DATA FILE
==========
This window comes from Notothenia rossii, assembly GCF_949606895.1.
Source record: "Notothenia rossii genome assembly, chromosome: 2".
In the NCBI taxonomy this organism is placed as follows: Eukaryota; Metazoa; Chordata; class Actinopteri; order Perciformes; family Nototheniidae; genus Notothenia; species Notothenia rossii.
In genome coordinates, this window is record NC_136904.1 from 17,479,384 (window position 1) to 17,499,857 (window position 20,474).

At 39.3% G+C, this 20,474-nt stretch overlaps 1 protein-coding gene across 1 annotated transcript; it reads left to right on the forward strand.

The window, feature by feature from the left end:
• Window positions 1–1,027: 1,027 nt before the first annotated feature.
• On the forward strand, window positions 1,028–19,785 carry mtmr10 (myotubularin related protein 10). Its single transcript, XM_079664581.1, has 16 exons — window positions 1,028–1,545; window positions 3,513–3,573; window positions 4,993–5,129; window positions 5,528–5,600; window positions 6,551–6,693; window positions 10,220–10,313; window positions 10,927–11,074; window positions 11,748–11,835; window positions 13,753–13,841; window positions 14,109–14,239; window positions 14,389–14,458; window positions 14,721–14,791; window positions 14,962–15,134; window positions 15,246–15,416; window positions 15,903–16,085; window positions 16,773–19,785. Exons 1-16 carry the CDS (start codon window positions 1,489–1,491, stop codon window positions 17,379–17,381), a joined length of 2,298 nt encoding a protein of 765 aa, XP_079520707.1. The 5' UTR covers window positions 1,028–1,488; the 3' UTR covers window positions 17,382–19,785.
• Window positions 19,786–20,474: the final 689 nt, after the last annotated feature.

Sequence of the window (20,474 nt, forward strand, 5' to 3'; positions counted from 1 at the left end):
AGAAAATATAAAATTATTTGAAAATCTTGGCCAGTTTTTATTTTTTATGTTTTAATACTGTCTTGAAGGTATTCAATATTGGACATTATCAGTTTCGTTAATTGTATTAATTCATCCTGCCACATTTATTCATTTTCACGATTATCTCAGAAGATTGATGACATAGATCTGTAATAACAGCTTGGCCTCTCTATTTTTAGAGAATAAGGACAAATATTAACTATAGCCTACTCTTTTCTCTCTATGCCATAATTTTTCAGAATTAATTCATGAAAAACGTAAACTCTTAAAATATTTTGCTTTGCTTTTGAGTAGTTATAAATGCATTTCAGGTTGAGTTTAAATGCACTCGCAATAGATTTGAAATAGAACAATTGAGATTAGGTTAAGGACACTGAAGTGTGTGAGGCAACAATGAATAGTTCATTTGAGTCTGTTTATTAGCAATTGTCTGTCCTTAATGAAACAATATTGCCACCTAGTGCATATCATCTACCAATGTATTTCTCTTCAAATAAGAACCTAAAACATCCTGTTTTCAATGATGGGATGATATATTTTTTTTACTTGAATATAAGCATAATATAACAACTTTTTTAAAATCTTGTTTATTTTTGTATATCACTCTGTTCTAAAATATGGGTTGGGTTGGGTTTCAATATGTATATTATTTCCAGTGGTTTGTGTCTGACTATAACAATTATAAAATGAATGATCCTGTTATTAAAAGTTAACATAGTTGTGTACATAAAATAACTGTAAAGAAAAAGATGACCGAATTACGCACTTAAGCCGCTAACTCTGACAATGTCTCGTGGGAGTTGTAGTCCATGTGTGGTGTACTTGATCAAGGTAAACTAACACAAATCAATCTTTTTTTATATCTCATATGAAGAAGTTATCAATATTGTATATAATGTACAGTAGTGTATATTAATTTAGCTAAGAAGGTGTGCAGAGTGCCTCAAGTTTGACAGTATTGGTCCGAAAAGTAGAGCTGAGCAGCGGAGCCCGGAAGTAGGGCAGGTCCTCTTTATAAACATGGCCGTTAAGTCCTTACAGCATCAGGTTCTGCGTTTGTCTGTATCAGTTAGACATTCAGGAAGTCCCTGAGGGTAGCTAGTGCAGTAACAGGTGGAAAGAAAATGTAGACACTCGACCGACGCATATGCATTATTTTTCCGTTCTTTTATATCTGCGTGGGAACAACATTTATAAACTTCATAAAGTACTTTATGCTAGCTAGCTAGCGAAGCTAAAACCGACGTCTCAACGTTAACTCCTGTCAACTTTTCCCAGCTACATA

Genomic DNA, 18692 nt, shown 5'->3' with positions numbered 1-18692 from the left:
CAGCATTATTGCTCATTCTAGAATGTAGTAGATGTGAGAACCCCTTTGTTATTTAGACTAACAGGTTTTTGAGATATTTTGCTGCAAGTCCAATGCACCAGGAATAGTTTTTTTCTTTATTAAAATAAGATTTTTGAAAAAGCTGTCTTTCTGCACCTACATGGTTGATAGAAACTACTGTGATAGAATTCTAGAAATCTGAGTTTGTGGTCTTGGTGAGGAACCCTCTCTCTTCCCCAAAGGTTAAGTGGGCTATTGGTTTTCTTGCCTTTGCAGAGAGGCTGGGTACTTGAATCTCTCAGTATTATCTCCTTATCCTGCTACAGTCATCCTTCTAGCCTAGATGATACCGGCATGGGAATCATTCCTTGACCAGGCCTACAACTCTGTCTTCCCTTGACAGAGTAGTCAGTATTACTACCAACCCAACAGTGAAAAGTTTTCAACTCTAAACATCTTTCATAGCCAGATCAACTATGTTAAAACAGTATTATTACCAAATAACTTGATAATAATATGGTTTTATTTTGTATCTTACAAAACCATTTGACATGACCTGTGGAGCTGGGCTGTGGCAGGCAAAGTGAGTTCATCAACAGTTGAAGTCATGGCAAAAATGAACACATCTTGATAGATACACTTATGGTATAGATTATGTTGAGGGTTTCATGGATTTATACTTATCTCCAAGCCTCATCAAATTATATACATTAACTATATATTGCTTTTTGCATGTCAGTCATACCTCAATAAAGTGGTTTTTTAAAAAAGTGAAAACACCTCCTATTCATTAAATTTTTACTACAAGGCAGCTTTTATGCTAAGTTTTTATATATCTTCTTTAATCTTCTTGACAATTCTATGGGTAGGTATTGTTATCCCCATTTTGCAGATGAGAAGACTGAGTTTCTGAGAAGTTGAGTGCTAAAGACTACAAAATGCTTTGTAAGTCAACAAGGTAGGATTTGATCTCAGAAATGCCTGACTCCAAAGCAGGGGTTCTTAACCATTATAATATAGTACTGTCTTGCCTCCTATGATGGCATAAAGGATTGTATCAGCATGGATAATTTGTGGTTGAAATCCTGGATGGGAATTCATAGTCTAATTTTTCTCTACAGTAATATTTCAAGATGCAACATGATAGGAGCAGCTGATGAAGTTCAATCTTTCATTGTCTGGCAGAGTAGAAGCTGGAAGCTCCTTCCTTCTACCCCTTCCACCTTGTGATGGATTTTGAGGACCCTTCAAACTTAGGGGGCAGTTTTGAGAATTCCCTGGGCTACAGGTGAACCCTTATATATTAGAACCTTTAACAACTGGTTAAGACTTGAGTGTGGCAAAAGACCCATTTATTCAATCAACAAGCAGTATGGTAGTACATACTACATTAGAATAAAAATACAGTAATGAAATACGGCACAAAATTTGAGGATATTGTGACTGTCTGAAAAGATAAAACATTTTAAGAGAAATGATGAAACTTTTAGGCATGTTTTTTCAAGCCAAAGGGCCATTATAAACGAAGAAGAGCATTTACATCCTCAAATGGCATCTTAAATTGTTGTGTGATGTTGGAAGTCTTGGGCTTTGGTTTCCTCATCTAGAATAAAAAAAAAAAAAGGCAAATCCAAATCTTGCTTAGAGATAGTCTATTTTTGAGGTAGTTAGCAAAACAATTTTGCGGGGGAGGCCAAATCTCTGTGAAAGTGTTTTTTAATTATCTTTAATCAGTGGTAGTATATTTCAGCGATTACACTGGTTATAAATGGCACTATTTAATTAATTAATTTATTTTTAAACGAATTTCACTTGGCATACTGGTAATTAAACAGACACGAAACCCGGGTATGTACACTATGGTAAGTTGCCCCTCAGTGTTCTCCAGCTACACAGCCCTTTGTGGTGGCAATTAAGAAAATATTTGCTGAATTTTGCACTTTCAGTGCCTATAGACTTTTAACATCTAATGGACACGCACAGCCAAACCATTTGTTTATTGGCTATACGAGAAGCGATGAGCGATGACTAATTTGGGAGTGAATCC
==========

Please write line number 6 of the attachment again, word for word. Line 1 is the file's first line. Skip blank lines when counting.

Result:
The window, feature by feature from the left end: